Article Text

Download PDFPDF
Missing data in palliative care research: estimands and estimators
  1. Jessica Roydhouse1,2,
  2. Lysbeth Floden3,
  3. Sabine Braat4,
  4. Anneke Grobler5,
  5. Slavica Kochovska6,
  6. David C Currow6 and
  7. Melanie L Bell7,8
  1. 1 University of Tasmania Menzies Institute for Medical Research, Hobart, Tasmania, Australia
  2. 2 Department of Health Services, Policy and Practice, Brown University School of Public Health, Providence, Rhode Island, USA
  3. 3 Clinical Outcomes Solutions, Chicago, Illinois, USA
  4. 4 Centre for Epidemiology and Biostatistics, Melbourne School of Population and Global Health, University of Melbourne, Melbourne, Victoria, Australia
  5. 5 Department of Paediatrics, Murdoch Children's Research Institute, Parkville, Victoria, Australia
  6. 6 Faculty of Science, Medicine and Health, University of Wollongong, Wollongong, New South Wales, Australia
  7. 7 Department of Epidemiology and Biostatistics, University of Arizona, Tucson, Arizona, USA
  8. 8 The University of Sydney Psycho-Oncology Co-operative Research Group, Sydney, New South Wales, Australia
  1. Correspondence to Dr Jessica Roydhouse, University of Tasmania Menzies Institute for Medical Research, Hobart, TAS 7000, Australia; jessica.roydhouse{at}


There are several methodological challenges when conducting randomised controlled trials in palliative care. These include worsening function and high mortality, leading to treatment discontinuation, some of which will be unrelated to the intervention being evaluated.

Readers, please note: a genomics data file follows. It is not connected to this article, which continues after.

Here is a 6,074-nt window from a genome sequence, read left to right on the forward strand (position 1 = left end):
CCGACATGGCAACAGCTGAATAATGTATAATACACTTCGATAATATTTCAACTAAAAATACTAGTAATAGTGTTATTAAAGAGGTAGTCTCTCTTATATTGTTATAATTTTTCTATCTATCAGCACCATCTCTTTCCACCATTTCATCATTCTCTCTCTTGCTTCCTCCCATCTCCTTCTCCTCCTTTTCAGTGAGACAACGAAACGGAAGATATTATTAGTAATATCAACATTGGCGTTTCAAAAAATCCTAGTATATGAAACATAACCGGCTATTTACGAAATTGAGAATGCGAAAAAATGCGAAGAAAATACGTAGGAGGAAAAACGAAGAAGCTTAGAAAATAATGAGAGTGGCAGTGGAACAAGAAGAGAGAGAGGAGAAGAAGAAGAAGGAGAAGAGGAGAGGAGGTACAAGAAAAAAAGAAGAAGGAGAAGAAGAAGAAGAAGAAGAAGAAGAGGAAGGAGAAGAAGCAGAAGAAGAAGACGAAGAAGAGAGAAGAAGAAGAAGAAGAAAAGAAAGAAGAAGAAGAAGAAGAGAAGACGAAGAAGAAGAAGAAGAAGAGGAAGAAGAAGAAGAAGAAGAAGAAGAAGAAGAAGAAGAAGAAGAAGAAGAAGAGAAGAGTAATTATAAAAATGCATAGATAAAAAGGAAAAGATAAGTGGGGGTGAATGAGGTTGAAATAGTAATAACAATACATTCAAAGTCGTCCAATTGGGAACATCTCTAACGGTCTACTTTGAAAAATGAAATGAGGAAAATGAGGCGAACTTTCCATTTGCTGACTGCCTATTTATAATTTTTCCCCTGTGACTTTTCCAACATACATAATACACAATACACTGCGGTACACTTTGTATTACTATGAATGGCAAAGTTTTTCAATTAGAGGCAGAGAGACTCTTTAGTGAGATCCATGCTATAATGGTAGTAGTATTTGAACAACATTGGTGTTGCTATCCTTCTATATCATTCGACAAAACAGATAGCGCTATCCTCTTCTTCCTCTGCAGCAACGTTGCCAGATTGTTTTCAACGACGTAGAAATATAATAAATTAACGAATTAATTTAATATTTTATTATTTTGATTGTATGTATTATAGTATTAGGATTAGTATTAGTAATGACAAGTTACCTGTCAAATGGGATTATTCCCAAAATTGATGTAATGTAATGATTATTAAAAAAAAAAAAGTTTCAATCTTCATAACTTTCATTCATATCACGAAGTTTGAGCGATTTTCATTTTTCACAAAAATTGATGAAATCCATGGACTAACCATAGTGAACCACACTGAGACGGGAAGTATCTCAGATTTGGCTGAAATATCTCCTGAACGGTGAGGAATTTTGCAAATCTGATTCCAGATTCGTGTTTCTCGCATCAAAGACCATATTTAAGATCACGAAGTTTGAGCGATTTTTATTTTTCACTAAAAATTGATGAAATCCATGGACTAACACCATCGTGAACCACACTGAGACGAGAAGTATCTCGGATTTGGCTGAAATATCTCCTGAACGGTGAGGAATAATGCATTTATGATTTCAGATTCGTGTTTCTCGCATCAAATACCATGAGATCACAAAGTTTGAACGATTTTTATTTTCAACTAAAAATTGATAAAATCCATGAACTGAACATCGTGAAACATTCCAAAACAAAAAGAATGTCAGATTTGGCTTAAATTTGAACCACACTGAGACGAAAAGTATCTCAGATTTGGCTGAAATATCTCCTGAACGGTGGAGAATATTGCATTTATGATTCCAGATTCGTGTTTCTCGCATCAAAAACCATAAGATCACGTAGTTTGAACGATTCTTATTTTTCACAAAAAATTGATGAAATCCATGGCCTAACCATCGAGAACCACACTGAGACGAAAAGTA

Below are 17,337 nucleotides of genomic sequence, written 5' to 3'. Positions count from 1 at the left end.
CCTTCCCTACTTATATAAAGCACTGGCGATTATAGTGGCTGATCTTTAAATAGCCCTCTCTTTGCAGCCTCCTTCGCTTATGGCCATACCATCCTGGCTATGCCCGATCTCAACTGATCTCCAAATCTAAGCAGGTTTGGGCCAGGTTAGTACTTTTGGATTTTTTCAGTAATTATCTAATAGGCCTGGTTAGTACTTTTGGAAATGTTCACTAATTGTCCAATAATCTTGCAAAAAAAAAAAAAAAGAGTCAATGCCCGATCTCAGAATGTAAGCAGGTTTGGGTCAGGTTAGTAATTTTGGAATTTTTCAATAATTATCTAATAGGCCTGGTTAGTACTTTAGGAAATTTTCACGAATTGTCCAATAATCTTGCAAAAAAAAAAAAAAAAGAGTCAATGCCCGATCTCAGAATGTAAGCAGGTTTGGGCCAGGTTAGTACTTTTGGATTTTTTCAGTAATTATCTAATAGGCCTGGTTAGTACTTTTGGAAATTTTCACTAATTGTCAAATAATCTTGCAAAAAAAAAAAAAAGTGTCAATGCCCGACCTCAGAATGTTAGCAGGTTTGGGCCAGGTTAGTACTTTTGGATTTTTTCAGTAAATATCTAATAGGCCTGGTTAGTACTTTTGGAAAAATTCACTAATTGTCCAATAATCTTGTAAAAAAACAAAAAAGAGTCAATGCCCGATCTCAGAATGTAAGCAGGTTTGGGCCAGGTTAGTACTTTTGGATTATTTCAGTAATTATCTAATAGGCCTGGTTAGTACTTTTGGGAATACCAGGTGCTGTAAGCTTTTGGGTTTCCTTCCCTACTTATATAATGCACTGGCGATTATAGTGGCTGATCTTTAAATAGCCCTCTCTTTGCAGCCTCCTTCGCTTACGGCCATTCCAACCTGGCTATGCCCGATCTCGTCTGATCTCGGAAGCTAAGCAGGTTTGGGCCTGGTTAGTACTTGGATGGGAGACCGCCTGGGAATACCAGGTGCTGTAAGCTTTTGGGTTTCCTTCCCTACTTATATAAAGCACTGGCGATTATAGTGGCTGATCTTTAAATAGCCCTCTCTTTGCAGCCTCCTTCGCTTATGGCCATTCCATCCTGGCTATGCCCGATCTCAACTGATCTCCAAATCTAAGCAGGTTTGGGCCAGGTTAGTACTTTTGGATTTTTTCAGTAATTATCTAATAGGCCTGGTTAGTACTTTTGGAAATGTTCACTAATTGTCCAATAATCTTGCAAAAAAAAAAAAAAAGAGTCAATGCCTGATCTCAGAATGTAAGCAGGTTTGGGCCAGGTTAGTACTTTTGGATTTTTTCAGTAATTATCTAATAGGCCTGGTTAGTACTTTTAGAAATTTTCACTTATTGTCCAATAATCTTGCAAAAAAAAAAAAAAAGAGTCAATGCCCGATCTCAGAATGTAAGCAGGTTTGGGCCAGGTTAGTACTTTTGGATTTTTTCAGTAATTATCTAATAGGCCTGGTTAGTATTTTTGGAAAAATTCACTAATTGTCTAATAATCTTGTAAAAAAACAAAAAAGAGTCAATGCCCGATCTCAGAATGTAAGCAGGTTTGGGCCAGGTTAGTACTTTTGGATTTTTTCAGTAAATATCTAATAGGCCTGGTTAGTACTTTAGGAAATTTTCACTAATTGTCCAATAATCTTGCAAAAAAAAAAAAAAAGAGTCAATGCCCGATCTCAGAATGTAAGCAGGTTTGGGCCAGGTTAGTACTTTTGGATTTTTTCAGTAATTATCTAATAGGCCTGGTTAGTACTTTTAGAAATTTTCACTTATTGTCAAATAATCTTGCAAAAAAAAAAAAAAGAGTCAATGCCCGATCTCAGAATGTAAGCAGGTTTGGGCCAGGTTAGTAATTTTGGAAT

Recently, a new framework for handling postrandomisation events, such as attrition, has been released. This framework aims to align trial objectives, design, conduct and analysis by clarifying what and how to estimate treatment effects in the presence of data affected by postrandomisation events.

The purpose of this paper is to introduce palliative care researchers to this framework and how it can guide trial design, and efficacy and safety analysis in a palliative care context where individual withdrawal from the trial is common.

In this paper, we describe the estimand framework and the background for it. We also consider postrandomisation events that are frequently encountered in palliative care trials and how these might affect objectives of interest. We then construct efficacy and safety estimands for a trial in palliative care. Better trial design and alignment of objectives with analysis can improve our understanding of what treatments do and do not work in palliative care.

Statistics from

Request Permissions

If you wish to reuse any or all of this article please use the link below which will take you to the Copyright Clearance Center’s RightsLink service. You will be able to get a quick price and instant permission to reuse the content in many different ways.


  • Contributors Conception and design: JR, LF, MLB; interpretation of data: JR, LF, SB, AG, SK, DCC, MLB; drafting the work: JR; revising the work critically for important intellectual content: JR, LF, SB, AG, SK, DCC, MLB; final approval of the version to be published: JR, LF, SB, AG, SK, DCC, MLB.

  • Funding JR is supported by a Select Foundation Fellowship.

  • Competing interests JR: Personal fees from Amgen, outside the submitted work.

  • Provenance and peer review Not commissioned; internally peer reviewed.